On The Flight Line ---
ACS Issued For C-150/152 Tail Assembly Cracks
The FAA has issued an Airworthiness Concern Sheet (ACS) proposing mandatory inspections for cracks and corrosion on the vertical tail attachment bracket and surrounding parts of Cessna 150/152 airplanes. The ACS was prompted by continued increases of Service Difficulty Reports (SDR) for bracket cracks in Cessna models 150, A150, 152, and A152. SDRs have continually risen from four in the 1970s, six in the 1980s, and 12 in the 1990s. So far this decade, 12 cracks have been reported, and 40 other SDRs were reported for cracks and corrosion in fittings as well as the stabilizer spar and its reinforcement. If cracks go undetected, vertical and/or horizontal tail assembly could possibly separate from the airplane.
First RV-10 Kit Shipped
Van’s Aircraft reports that their first four-place airplane kit, the RV-10, is now shipping, keeping to the schedule announced at EAA AirVenture Oshkosh 2003. The first box containing an empennage/tailcone kit was filled, sealed, and signed by employees (including company president Richard VanGrunsven) on September 25 to a woman in New York State. The RV-10, which first flew in May 2003, cruises 170 knots at 75 percent power, 152 knots at economy cruise (55 percent) and burns 10.4 US gallons (39 liters) per hour, according to Van’s flight-testing results. Gross weight takeoff distance is 500’ (158 meters), useful load is 1100 lbs (500 kg), and the large cabin holds four 6’3” (190 cm) adults. Van’s has averaged 110 new aircraft in the air annually the last 30 years, placing it among one the largest airplane producers of any type. There are 112 RV-10s currently on order. Visit www.vansaircraft.com for more information.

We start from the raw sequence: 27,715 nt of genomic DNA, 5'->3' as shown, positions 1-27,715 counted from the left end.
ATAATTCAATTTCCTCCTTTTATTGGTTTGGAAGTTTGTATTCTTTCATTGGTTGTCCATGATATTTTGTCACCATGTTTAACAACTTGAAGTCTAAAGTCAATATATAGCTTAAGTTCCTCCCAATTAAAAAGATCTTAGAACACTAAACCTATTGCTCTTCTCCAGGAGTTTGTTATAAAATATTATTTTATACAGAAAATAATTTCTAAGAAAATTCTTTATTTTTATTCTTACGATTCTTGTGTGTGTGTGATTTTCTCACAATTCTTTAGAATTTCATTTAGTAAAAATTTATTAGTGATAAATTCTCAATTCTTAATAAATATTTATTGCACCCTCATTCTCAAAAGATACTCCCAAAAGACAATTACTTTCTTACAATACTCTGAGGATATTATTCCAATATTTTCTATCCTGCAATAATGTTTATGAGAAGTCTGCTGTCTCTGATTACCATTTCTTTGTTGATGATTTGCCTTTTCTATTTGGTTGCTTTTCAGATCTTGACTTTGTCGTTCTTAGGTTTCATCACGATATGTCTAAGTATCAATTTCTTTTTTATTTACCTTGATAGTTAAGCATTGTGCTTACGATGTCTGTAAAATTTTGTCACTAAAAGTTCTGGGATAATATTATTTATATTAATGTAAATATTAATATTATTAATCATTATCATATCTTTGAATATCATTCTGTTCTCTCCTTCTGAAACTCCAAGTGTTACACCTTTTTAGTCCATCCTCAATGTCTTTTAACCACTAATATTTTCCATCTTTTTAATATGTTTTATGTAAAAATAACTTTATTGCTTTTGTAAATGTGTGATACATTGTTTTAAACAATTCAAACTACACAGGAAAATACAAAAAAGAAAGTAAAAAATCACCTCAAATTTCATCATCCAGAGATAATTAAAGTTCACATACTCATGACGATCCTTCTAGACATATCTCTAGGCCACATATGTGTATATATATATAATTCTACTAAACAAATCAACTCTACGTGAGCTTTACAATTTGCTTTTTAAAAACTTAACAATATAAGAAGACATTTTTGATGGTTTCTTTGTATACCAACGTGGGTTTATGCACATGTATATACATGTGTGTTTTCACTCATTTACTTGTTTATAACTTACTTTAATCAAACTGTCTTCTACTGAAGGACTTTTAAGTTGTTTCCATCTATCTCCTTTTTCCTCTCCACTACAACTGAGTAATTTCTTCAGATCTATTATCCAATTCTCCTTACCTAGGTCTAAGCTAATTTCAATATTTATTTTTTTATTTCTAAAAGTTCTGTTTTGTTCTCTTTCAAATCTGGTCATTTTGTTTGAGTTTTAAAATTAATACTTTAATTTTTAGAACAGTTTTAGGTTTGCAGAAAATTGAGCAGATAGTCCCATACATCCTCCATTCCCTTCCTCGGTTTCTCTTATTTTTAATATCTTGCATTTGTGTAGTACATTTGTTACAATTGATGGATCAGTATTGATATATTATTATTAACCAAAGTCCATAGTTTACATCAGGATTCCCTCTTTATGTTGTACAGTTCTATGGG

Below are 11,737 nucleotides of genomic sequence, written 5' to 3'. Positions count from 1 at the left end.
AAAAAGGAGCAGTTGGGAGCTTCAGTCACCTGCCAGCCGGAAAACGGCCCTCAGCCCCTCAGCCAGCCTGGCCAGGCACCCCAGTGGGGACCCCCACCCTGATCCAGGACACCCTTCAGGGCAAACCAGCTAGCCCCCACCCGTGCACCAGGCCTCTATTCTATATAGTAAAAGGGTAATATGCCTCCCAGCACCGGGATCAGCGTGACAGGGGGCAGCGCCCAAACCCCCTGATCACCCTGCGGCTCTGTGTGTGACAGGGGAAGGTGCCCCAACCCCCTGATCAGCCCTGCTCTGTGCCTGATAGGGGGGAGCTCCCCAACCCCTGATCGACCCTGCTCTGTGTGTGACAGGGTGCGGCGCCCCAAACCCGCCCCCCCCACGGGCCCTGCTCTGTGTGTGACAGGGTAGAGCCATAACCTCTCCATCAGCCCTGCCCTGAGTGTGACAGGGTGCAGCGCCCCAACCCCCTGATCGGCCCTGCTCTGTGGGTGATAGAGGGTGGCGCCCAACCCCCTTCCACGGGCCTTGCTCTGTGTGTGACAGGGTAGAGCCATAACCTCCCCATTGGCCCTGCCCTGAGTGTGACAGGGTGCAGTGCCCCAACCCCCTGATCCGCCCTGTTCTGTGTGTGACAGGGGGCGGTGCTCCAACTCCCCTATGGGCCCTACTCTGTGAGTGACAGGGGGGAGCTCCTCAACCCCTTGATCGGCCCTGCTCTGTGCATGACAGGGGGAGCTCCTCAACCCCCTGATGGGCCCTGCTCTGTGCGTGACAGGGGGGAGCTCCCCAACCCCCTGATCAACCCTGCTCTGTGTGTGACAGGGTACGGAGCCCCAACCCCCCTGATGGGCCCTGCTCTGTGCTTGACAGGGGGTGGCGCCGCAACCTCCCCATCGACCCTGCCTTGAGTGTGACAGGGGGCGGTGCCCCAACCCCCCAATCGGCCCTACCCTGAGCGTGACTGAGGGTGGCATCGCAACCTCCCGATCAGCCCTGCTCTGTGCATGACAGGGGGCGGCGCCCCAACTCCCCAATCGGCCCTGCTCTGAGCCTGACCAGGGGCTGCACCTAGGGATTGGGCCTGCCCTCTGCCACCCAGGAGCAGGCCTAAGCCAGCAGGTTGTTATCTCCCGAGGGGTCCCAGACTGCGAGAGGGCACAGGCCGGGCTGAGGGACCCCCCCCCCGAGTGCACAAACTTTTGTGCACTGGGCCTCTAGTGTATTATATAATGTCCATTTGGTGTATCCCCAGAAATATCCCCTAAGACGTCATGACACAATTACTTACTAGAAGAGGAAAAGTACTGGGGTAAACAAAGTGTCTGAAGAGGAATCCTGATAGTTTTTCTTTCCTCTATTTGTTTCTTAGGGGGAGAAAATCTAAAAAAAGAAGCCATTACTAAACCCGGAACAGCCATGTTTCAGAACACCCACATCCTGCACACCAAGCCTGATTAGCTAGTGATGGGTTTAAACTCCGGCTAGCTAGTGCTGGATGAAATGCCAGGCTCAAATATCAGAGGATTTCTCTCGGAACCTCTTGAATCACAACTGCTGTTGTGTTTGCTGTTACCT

Liberty Receives TIA For XL2
Liberty Aerospace received its FAA Type Inspection Authorization (TIA) for the XL2 on September 19, paving the way for full FAA Type Certification, which the company expects to occur in October. The XL2 has the latest available technology and materials throughout the aircraft and can claim to be the first new piston powered OEM light aircraft in the world to receive a TIA with its FADEC (Full Authority Digital Engine Control) Teledyne Continental engine. The two-seat, U.S.-manufactured Liberty XL2 has a 48-inch cockpit, payload of 603 lbs, range of 600 miles, fuel consumption of 5.5 gph, a cruise speed of 132 knots, and lists for $129,500. FAA will begin flight-testing for FAR Part 23 certification on September 29. To learn more, visit www.libertyaircraft.com or e-mail firstname.lastname@example.org.